Notes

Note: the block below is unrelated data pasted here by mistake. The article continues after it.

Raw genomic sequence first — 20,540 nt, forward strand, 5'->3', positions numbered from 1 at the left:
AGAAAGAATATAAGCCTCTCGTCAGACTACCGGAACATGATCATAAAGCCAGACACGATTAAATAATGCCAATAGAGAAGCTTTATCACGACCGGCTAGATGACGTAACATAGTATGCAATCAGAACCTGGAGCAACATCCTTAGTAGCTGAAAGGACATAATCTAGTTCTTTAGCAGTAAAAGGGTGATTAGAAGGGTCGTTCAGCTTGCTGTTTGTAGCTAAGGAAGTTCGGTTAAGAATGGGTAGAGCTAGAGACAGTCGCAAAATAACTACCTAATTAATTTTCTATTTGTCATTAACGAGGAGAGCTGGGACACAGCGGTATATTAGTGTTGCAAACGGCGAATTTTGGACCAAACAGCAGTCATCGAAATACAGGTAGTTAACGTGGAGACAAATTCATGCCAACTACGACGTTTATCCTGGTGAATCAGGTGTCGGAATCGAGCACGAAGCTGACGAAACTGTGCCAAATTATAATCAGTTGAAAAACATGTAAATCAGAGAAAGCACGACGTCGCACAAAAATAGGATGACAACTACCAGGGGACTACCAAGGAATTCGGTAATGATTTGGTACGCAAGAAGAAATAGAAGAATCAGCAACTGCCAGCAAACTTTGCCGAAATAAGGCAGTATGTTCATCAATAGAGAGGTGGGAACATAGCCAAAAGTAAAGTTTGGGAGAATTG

Audemars Piguet, "Jules Audemars, Equation du Temps" The "Jules Audemars, Equation of Time" was introduced into the market in 2000 and incorporates a perpetual calendar with leap year indicator. This complicated wristwatch mechanically tracks the time of sunrise and sunset for the designated city indicated on the bezel or around the dial under the crystal glass, and accurately shows the difference between mean solar time and sidereal time. The "Equation of Time" and its 423 components is another example for Audemars Piguet's dedication to the art of fine watchmaking. The equation of time is the difference between true solar time and mean time: true solar time, given by sundials, varies from day to day because of the Earth's elliptical orbit, and according to the longitude of the point of observation. Mean time, given by watches, ignores these variations and for every day of the year mathematically divides time into equal hours. Produced in a limited quantity each year since 2000. Since the 2010's, a "Royal Oak" version is also available. Equation of time An equation of time watch shows the difference between "true" solar time (that of Nature) and "mean" solar time (that of Man). This rare horological complication is usually combined with other "astronomical" indications. The Earth makes an elliptical orbit around the Sun; also, its axis is tilted from perpendicular to the plane of the equator. For these two reasons, a "true" solar day, which is the interval of time between two "true" noons when the Sun is at its highest point in the sky, is never the same length over the course of the year. It's exactly 24 hours long on just four days: April 15th, June 14th, September 1st and December 24th. In an unchanging cycle, all the other days are either longer or shorter. This difference, which ranges from less 16 minutes and 23 seconds on November 4th to plus 14 minutes and 22 seconds on February 11th, is the "equation of time". Watchmakers have always vied to find ingenious ways to convey these celestial mechanics. Because these variations occur identically on the same dates, they can be "programmed" by means of a cam making one complete rotation each year. This extremely sophisticated horological complication first appeared on long-case clocks. It was then miniaturised to fit inside a pocket watch and later, in the 20th century, a wristwatch. Rarely seen alone, the equation of time is a "classic" feature of any "ultra-complicated" watch. There are different ways to show the equation of time. Most watches prefer a hand sweeping a subsidiary dial or arc, graduated from 16 to + 14 minutes. This requires a little mental arithmetic by the wearer, adding or subtracting to calculate true time from mean time. Simpler to use but more complex to make, the "running equation" (équation marchante) has two coaxial minute hands, one to show mean solar time and the other true solar time at a glance. For many years this sophisticated system was found only on pocket watches, although the first wristwatches with running equation were recently unveiled. On the subject of innovations, watchmakers have devised systems for reading the equation of time at a specific longitude an.t for an entire time zone, thereby further enhancing precision. Sunrise and Sunset Period between the rising and setting of the Sun. A 24-hour interval, determined by the Earth's rotation on its axis.